Sunday, March 27, 2011

My History With Chickens Or An Attachment To Roosters

The Albany Common Council (the City’s local legislature, more or less) has been debating whether to allow the keeping of chickens in the backyards, I assume, of residences within the City of Albany: up to six chickens for which their owner must pay a yearly fee of $37 (for the gang or per head, is not clear to me). Over lunch last week, a friend who is a member of that august body solicited my opinion on this loosening of restrictions on chickens at home. Why he bothered to ask me for an opinion is also unclear to me. So I answered him with this parable:

Once there was a 12-year-old Catholic boy who thought that he had a vocation to religious life (mistakenly, as it turned out) and so went away to a high school on the North Shore of Long Island, namely St. Anthony’s Juniorate, which was run by the Franciscan Order of Teaching Brothers (Yes, I had them in grammar school, coincidentally, at St. Anthony of Padua). Franciscans ran the ‘juniorate,’ named that since it was an incubator for Franciscan hatchlings, like the Cubs waystation on the road to Boy Scoutdum. I remember ‘Smithtown’ (that’s what we called the place), fondly as my rural adventure, having till then never been away from New York City for more than a few days. It was located on a couple acres between the towns of Kings Park and Smithtown in Suffolk County, surrounded by potatoe fields. This was in 1954; one of the high points of that year for us was a trip in the yellow School Bus to the movies in Kings Park; we saw The Bridges at Toko-Ri and I wrote a review for the school paper. We really liked taking the bus into Kings Park because the route took us past the Kings Park Psychiatric Hospital where the patients never failed to yell at us from their barred windows.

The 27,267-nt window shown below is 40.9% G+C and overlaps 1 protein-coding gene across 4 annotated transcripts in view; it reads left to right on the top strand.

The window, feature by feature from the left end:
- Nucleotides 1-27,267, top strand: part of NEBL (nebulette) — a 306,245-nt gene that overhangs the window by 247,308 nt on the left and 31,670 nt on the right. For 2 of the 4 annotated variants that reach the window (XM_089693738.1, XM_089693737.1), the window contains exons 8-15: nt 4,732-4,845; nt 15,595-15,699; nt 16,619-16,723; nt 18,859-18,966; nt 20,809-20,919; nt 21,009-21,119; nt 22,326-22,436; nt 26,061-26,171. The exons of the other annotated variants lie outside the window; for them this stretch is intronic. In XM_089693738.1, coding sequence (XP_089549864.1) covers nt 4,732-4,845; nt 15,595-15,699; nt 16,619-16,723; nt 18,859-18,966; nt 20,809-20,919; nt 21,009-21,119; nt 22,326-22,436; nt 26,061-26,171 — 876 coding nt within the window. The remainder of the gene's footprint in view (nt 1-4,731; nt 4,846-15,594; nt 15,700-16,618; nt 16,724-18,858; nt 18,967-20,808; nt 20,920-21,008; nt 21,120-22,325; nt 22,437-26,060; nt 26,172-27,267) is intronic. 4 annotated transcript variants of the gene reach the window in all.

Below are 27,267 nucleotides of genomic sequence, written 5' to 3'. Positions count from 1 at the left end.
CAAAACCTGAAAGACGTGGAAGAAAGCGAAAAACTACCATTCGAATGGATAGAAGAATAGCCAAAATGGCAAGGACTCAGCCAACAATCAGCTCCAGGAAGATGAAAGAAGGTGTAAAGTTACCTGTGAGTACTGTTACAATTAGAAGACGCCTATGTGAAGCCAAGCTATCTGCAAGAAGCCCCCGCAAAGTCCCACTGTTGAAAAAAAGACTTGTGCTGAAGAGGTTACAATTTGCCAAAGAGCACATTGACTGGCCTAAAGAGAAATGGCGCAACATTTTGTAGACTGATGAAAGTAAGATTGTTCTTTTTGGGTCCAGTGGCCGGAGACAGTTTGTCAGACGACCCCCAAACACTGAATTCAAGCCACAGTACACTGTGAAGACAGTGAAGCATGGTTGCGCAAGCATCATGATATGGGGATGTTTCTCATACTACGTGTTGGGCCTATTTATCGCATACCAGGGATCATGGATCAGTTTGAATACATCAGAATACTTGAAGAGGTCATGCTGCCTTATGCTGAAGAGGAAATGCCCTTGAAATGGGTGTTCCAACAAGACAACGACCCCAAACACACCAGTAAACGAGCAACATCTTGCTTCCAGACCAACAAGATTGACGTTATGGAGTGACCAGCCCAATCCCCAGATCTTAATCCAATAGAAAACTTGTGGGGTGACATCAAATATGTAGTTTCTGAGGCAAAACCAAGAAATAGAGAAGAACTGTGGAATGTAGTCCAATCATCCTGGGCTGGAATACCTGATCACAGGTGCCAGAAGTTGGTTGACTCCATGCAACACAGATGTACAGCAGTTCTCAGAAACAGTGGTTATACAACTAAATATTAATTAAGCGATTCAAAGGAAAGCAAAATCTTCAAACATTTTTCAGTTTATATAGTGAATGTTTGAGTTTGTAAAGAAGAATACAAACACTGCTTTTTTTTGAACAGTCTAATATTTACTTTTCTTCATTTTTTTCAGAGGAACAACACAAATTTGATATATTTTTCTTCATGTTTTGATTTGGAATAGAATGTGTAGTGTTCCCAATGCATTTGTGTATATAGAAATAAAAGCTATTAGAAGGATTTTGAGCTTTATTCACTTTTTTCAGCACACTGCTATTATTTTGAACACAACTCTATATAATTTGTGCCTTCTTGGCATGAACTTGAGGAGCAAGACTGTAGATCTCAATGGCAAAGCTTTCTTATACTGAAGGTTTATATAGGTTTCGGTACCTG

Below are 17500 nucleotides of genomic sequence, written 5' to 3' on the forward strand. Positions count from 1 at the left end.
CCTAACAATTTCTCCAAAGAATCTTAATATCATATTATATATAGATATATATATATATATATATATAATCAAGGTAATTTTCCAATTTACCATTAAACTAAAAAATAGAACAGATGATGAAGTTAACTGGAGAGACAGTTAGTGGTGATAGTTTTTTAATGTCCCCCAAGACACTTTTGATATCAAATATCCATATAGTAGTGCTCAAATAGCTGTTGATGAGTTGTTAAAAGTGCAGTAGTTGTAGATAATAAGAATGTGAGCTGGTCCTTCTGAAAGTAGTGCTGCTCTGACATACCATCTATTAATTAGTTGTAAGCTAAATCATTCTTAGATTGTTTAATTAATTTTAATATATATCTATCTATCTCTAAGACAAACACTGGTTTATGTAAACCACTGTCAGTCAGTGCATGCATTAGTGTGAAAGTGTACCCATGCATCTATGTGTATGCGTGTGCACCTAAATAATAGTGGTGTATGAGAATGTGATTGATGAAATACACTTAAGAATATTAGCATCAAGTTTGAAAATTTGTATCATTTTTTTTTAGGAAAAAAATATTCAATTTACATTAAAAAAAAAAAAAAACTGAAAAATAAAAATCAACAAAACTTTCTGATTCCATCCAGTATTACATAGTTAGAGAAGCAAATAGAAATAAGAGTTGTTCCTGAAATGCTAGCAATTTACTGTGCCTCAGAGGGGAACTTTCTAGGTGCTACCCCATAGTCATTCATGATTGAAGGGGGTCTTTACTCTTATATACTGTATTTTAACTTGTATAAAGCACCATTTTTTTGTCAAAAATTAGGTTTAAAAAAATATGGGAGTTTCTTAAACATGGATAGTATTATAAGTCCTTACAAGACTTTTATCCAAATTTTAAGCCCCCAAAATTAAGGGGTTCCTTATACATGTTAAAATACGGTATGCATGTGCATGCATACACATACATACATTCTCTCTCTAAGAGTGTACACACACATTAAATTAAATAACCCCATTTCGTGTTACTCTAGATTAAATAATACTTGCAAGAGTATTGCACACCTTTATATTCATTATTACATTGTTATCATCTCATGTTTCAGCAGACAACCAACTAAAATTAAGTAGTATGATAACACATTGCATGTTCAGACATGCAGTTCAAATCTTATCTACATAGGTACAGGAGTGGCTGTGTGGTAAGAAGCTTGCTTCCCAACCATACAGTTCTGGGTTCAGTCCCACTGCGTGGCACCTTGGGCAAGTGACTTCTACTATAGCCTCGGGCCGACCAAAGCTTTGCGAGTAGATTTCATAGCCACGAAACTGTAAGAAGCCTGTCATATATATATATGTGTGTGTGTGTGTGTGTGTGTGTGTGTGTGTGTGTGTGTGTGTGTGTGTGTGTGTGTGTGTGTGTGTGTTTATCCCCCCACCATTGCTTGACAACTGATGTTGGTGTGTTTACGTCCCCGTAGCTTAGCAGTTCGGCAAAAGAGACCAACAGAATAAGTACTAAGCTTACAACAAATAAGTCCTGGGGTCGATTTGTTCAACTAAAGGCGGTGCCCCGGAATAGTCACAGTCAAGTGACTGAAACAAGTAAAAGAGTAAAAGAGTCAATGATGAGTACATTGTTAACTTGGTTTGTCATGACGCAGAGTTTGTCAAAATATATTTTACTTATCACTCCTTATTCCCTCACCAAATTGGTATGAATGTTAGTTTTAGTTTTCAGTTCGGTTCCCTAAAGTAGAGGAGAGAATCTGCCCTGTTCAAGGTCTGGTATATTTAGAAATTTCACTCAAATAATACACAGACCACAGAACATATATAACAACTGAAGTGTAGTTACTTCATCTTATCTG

I met my first chicken, ’up-close and personal’ as police interrogators say, one Sunday morning early in my stay at Smithtown. We had work details daily. Mine that morning was to help kill our Sunday dinner: to chase down, capture and behead a chicken. I remember vividly the scene fifty-seven years ago as I laid her head on the block--still reminds me of the old ‘Three Musketeers’ movie when Lana Turner puts her lovely, treacherous neck on the block as Van Heflin watches from the wings-- and chopped. Unfortunately, I was a clumsy executioner: the victim jumped up and ran away. I don’t remember anything after that except the warmth of the water in the pot as I plucked her feathers and the warmth of her entrails as I cleaned her.

Birds of all stripe fascinate me, but not chickens so much. Roosters, however, are another story. For some, probably dark, reason they command my attention wherever I go. Driving on a country road in Mexico last year in the State of Nayarit, I heard them off-road in the distance. I drove toward their calls, and eventually found them. I left my car to approach closer to the yard. Although it was the middle of the afternoon, they strutted about--eyeing me, I swear-- crowing again and again as if on cue.

I know when I got hooked on roosters. As a patrol cop in the Bushwick, Brooklyn Precinct in the mid-to-late 1970s, I’d be working a late tour in the radio car when ‘round about 5:00 a.m. when all the bars are closed and all the trouble has left the streets, your eyes would begin to droop and you’d pull the car over out of sight to let nature take its course. But then, as the dawn broke, the roosters would crow, their boastful cries piercing the air like the whoops of a band of Indians hiding in the dark yards all around.

So I said to my friend, the Councilman: Where there’s a chicken, a rooster can’t be far behind. You can take that to the bank.

Robert Knightly

1 comment: